Moms who kill often suffer from psychotic depression
ReligionNewsBlog.com • Saturday May 17, 2003
San Antonio-Express News, May 13, 2003
By Rosemary Barnes, San Antonio Express-News
Women who kill their children usually are suffering from psychotic depression that robs them of all sense of reality, mental health experts said Monday.
The disturbing topic has once again become part of the public consciousness as an East Texas mother of three boys admitted to fatally pummeling two of her sons with large rocks and critically injuring a third son early Saturday.
Deanna LaJune Laney, 38, told Smith County sheriff’s deputies that she acted on God’s orders to kill her children.
“We’re talking so depressed that it goes way beyond feeling tired and hopeless. These women have developed a distorted belief system that tells them they have failed in their marriages, in raising their children and in just about every other facet of their lives,” said Dr. Joe E. Thornton, a psychiatrist and co-director of the Center for Violence Prevention with the University of Texas Health Science Center.
“It’s also very common for them to believe that God wants them to suffer,” Thornton said. “Living with the knowledge that you killed your children has got to be the ultimate in suffering.”
The East Texas tragedies are the latest in an odd series of Texas slayings committed by the victims’ parents.
Darlie Routier is on death row for the 1996 Rowlett stabbing deaths of two sons.
Andrea Yates is serving life in prison for the 2001 drowning deaths of her five young children in Houston.
Earlier this year, Maria Angela Camacho and her common-law husband, John Allen Rubio, were charged with the suffocation and stabbing deaths of their three children, who were found decapitated in the family’s Brownsville apartment.
The horrifying nature of these murders has garnered tremendous media attention over the years, giving the impression that the number of parents killing their children was on the upswing, said Dr. Phillip J. Resnick, professor of psychiatry at Case Western Reserve School of Medicine in Cleveland.
Not so, Resnick said.
“I’ve been following these kind of cases for 38 years, and I have not seen an increase,” said Resnick, who testified on behalf of Yates in her trial last year. “Not all depressed women kill their children. Not all psychotic women kill their children. The enormous publicity these cases draw makes this sort of crime seem more prevalent than it is.”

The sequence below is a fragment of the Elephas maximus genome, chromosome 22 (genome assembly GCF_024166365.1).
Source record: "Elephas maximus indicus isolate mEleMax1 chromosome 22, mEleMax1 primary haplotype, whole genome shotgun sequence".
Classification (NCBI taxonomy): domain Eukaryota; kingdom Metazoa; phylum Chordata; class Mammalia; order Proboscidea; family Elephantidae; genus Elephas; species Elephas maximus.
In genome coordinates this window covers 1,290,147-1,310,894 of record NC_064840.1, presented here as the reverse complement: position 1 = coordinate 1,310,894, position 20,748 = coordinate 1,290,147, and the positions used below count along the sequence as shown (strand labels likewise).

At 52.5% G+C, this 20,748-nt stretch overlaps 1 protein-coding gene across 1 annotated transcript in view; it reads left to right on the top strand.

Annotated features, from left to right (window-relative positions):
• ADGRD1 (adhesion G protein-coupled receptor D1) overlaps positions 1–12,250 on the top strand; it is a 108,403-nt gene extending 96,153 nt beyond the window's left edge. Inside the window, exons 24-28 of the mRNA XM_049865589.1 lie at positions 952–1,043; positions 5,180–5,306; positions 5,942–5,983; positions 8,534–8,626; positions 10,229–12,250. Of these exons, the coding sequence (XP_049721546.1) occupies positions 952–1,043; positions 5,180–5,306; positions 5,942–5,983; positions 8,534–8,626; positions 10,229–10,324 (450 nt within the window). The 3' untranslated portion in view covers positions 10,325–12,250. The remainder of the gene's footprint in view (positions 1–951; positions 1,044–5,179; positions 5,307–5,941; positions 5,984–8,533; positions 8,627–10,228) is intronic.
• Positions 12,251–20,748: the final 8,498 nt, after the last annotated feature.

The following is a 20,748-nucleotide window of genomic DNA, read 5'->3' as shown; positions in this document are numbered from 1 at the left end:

After receiving an emergency call from Deanna Laney on Saturday morning that she had “bashed (her children’s) heads in with a rock,” deputies found Joshua Keith Laney, 8, and Luke Allen Laney, 6, dead in the yard of their New Chapel Hill home outside of Tyler. Large rocks had been placed on top of their bodies.
The deputies then discovered Aaron James Laney, 14 months, alive but bleeding in his crib with a pillow over his face. He was listed in critical condition Monday evening at a Dallas hospital.
Deanna Laney was being held Monday in the Smith County Jail in lieu of a $3 million bond on capital murder and aggravated assault charges.
Psychotic delusion convinces many of these mothers that their children are possessed by demons and that murder out of love is the only way to save the children from eternal damnation, Resnick said.
Averting tragedy is difficult because perpetrators seldom disclose their delusional states, Resnick said.
“Psychotic tendencies evolve gradually over time, and the vast majority of the time, these women do not reveal their psychotic thoughts to anyone, even their psychiatrists,” he said. “It’s hard to know if a person is dangerous. The best you can do is make sure a depressed person is getting good psychiatric care and rely on the doctor’s advice.”
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